Having a child is one of the most exciting times of someone’s life. Unfortunately, it also comes with a big price tag. Children are expensive to raise, which is why employers and the government have to help new parents during this time. Parental leave is an important part of an employer’s benefit plans and a new maternity leave policy was part of the Liberal’s campaign promise as well.
With all this focus from Canadian companies and the government on parental leave, are either doing enough to meet the financial needs of new parents?
On the campaign trail, the Liberals made a pitch of a more flexible parental leave, which included extending the 12-month leave to 18 months. While time allowed away from work increased, compensation from the government didn’t. The original plan was structured so that for the first 15 weeks, new mothers received maternity benefits, where federal EI pays 55% of your average weekly salary. This 55% remained the same for the next 25 weeks of parental leave. On the 18-month plan, federal EI drops to 33% of your average weekly salary (to a maximum of $326 per week). This is not an ideal picture for new parents already under the financial crunch of supporting a new child.
Canadian employers also provide for new parents during this transition period. An important part of a company’s benefits package is their maternity or paternity leave allowances, where companies can bridge the gap between what parents need and what the government provides. Companies with the most supportive plans often top-up their employees’ payouts up to 100% of their salary. An annual competition run by Canada’s Top 100 Employers ranks Canadian companies based on how “family-friendly” they are. Two companies that made the list are The Hospital for Sick Children (SickKids) and BASF Canada. Among other benefits, SickKids offers a top-up plan that covers 84 to 93% of their salary, while BASF Canada tops up salaries to 100% for up to 17 weeks. By choosing a company that prioritizes families, new parents can alleviate some of the financial pressures that come with a new family.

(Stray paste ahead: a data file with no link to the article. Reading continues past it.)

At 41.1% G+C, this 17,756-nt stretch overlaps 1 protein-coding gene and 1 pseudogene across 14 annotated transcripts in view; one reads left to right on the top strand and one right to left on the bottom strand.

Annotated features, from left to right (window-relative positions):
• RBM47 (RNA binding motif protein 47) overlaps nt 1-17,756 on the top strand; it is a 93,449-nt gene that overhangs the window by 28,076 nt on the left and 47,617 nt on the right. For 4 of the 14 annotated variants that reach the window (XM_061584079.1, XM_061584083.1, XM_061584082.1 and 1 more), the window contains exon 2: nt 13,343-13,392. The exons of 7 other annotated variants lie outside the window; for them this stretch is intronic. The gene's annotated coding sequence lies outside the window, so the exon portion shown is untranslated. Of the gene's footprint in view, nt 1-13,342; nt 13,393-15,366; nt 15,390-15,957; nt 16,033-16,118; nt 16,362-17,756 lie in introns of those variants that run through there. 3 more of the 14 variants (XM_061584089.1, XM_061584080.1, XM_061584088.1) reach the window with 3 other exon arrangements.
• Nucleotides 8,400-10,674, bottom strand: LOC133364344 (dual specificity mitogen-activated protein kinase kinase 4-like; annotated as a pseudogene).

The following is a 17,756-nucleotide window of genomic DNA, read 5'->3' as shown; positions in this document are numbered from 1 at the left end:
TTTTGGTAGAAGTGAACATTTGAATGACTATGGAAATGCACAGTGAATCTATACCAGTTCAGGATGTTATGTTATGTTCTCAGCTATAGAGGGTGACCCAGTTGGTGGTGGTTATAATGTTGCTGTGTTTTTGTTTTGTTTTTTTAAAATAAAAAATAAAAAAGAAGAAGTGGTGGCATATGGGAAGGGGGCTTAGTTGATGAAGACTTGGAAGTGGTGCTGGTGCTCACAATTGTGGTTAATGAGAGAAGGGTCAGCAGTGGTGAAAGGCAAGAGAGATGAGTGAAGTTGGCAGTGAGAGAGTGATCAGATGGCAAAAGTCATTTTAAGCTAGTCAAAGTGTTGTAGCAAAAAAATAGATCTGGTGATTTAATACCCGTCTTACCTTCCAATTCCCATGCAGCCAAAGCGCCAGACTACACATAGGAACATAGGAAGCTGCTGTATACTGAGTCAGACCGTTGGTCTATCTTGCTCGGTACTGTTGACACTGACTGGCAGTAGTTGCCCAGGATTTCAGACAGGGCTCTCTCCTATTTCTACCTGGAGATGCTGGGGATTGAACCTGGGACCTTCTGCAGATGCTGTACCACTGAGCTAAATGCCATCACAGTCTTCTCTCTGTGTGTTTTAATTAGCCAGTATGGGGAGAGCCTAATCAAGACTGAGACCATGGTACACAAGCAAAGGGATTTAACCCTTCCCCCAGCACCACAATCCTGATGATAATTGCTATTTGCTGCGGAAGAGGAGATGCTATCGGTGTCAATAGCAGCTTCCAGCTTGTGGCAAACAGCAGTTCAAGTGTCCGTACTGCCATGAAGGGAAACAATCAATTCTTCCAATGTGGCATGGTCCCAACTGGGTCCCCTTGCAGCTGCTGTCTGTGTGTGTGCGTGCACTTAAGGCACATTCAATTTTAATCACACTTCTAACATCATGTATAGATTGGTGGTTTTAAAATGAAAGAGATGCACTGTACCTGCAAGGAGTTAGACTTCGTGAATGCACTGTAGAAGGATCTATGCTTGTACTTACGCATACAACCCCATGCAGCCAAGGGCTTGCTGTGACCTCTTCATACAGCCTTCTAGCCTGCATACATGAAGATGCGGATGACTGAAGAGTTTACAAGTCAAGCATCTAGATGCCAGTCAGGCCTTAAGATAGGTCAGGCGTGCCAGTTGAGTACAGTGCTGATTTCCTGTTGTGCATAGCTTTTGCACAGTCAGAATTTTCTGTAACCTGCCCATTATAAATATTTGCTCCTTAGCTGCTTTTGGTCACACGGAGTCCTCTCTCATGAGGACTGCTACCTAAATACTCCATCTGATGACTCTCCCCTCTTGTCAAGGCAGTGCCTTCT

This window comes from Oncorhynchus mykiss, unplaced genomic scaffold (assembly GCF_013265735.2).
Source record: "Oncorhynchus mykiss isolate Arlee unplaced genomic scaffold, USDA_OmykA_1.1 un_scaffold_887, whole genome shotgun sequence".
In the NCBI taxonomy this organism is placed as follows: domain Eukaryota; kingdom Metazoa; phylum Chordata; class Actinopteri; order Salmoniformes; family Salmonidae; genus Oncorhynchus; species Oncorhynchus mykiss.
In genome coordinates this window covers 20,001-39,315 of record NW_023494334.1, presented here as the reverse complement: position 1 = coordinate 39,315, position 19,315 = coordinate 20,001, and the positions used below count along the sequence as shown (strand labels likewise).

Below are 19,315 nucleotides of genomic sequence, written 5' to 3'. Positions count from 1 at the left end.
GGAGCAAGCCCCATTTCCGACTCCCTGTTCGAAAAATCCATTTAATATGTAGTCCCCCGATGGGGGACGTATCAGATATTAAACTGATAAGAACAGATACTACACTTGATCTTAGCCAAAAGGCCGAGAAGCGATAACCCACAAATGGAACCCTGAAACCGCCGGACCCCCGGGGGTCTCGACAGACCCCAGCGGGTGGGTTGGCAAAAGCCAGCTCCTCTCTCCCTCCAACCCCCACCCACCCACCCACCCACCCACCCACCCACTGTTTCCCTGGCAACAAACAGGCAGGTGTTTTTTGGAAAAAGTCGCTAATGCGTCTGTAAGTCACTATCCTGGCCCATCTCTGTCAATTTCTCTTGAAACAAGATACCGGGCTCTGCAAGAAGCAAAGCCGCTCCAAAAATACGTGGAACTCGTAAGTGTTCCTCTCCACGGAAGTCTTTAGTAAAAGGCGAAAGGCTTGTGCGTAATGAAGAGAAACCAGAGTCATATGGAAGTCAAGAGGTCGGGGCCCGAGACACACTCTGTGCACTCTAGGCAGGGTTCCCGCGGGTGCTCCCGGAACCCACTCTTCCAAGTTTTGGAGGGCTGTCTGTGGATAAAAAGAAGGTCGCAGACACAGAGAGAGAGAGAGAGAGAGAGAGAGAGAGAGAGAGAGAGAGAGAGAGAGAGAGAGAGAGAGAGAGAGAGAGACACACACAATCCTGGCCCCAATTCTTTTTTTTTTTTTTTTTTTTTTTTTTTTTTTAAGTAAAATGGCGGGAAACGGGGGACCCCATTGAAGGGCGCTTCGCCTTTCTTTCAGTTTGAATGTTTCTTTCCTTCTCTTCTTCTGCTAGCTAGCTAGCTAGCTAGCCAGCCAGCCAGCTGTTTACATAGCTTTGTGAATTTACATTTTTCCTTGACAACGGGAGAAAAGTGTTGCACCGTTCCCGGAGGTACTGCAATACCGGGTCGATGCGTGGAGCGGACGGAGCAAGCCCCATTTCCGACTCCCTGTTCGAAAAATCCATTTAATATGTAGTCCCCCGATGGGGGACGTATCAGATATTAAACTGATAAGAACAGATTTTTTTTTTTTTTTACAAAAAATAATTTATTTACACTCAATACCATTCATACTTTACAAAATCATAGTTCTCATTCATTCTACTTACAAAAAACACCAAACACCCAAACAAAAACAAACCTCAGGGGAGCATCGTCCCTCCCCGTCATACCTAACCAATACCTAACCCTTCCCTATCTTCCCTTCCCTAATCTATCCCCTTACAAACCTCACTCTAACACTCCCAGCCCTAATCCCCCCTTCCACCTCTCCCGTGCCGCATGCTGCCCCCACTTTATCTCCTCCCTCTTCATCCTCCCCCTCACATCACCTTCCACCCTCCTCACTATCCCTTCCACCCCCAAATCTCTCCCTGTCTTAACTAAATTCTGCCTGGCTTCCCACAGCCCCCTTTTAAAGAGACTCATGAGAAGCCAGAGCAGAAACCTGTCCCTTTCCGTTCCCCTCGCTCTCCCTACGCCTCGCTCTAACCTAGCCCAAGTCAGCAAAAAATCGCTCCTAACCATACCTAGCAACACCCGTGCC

While being at a family-friendly company helps, not everyone has that luxury. Many families have to rely solely on their own savings and government support. With that in mind, how does Canada compare to other countries? The best place to be a new parent is in the Nordic countries. Norway, for example, offers new parents extensive financial benefits, including the option of receiving 100% of their salary for 49 weeks during maternity leave or 80% of their salary for 59 weeks. Norway also encourages paternity leave, with each parent required to take at least 10 weeks of paid time off.
While this may seem enviable, there are countries who haven’t quite figured it out yet. Take a look at our neighbours to the south – the United States federal government has no paid parental leave for new parents, leaving it solely up to the states and employers to provide financial support.
Becoming a new parent is a life-changing event, but brings new responsibilities and financial pressures. While the Canadian government and Canadian companies are taking steps in the right direction to support new parents, there is still a lot to be desired in terms of parental leave. By following the examples of other countries, hopefully Canada can catch up to do enough for new parents and make the transition into parenthood a smoother one.